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Are Health Insurance Premiums Tax-Deductible?

Health insurance is expensive, but several tax breaks can help you pay your premiums and deduct your health care expenses. The new tax laws in 2021 expanded these benefits even further, which can be particularly helpful to people who have lost their jobs or bought their own health insurance coverage. You may be able to receive additional breaks when filing your 2021 income-tax return.

What Are Health Insurance Premiums?

Whether you have health insurance through your employer or on your own, or even if you’re covered by Medicare, you usually have to pay monthly premiums for your coverage. But your premiums may be tax-deductible, or you may be able to take other tax breaks that can help reduce your costs and stretch your health care dollars. Here’s how to figure out whether you are eligible for these tax benefits and what you need to do to get them.

Tax-Deductible Premiums for the Self-Employed

Your health insurance premiums can be tax-deductible if you have income from self-employment and you are not eligible to participate in a health plan offered by an employer (or your spouse’s employer). Your Medicare premiums may also be tax-deductible if you’re self-employed, says Morris Armstrong, an enrolled agent in Cheshire, Connecticut. “That is something people do not always realize,” he says.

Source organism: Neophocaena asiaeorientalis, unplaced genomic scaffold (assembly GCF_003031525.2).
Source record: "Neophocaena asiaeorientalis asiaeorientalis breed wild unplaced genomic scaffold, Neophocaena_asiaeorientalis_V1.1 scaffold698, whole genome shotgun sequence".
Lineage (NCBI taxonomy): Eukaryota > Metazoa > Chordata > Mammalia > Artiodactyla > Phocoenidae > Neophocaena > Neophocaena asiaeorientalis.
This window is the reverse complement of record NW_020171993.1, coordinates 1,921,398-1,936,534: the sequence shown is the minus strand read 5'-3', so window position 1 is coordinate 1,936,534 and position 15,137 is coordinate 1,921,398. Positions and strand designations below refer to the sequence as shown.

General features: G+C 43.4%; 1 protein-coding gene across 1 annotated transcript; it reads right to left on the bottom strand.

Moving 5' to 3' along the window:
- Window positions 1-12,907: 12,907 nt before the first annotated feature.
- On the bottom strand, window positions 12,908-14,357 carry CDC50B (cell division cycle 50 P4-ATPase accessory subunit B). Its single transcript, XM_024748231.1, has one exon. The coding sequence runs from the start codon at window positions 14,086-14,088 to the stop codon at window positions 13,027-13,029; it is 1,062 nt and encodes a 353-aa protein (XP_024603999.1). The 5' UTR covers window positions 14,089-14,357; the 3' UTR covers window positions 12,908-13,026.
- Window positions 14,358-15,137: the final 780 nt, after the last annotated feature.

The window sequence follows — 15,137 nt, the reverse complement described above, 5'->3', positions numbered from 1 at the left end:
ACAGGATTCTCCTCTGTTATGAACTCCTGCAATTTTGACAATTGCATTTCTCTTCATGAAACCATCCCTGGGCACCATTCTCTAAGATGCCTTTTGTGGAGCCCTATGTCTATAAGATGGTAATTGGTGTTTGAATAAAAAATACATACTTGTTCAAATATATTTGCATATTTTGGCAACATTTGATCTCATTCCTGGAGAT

You don’t have to itemize to be eligible – you take the deduction on Schedule 1 of Form 1040. The deduction is limited to the net profit from self-employment income you reported on Schedule C, says Jina Etienne, a certified public accountant in Silver Springs, Maryland.

Even if you had employer-sponsored health insurance for the first few months of the year, then lost your job and started doing some freelance work, you may be able to deduct some of the premiums you paid for the month

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